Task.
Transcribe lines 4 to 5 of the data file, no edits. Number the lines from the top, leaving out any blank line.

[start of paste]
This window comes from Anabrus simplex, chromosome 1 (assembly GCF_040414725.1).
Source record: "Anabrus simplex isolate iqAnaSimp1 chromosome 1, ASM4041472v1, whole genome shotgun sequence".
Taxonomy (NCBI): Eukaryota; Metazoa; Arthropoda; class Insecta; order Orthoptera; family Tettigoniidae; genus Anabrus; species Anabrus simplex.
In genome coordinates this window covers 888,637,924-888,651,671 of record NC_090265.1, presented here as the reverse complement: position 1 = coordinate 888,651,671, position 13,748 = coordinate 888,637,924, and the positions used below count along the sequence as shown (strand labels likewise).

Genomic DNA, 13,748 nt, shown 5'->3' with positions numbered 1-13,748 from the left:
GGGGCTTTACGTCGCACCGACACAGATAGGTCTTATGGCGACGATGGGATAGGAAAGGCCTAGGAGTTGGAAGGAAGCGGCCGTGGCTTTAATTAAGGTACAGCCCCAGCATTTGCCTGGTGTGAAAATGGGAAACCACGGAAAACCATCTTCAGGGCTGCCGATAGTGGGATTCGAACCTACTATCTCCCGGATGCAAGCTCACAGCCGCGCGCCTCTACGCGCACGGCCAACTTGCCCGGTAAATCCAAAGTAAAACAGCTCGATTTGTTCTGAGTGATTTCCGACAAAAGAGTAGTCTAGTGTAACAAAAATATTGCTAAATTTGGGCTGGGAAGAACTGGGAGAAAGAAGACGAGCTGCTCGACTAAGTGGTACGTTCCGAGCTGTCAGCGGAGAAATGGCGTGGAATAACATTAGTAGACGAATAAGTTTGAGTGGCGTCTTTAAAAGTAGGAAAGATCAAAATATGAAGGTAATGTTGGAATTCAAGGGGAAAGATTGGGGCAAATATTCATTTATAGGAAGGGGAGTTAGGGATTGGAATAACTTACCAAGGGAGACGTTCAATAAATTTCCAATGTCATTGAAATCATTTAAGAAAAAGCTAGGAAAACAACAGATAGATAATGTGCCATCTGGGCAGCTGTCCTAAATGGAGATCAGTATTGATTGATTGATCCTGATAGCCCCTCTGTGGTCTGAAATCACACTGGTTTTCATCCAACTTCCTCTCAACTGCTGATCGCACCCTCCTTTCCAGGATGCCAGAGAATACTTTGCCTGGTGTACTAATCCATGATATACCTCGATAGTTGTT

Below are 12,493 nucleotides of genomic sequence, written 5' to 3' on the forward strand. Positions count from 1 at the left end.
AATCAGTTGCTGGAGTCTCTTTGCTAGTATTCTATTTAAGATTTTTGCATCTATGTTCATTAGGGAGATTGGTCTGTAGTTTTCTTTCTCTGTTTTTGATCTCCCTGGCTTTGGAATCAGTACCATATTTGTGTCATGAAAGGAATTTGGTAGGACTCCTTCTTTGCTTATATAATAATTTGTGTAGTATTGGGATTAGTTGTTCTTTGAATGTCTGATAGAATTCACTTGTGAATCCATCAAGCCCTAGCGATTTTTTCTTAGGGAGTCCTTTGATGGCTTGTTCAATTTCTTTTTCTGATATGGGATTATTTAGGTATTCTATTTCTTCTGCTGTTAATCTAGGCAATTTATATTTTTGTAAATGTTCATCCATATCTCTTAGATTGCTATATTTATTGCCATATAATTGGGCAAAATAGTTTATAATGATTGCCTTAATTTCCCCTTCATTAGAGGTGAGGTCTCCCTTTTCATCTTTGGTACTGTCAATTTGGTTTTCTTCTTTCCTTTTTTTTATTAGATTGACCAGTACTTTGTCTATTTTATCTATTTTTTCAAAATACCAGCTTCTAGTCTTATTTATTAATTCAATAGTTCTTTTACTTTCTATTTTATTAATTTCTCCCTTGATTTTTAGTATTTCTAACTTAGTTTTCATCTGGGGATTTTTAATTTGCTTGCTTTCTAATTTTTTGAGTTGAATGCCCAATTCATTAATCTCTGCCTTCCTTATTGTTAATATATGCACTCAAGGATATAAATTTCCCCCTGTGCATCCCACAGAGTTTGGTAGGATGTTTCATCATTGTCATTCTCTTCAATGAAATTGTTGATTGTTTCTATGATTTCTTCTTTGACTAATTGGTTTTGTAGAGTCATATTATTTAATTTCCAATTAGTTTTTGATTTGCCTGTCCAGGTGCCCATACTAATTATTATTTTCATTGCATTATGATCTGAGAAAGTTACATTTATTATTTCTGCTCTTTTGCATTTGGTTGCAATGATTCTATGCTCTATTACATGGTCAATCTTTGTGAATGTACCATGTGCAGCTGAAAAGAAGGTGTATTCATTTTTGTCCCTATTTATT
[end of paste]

In genome coordinates this window covers 888,637,924-888,651,671 of record NC_090265.1, presented here as the reverse complement: position 1 = coordinate 888,651,671, position 13,748 = coordinate 888,637,924, and the positions used below count along the sequence as shown (strand labels likewise).

Genomic DNA, 13,748 nt, shown 5'->3' with positions numbered 1-13,748 from the left: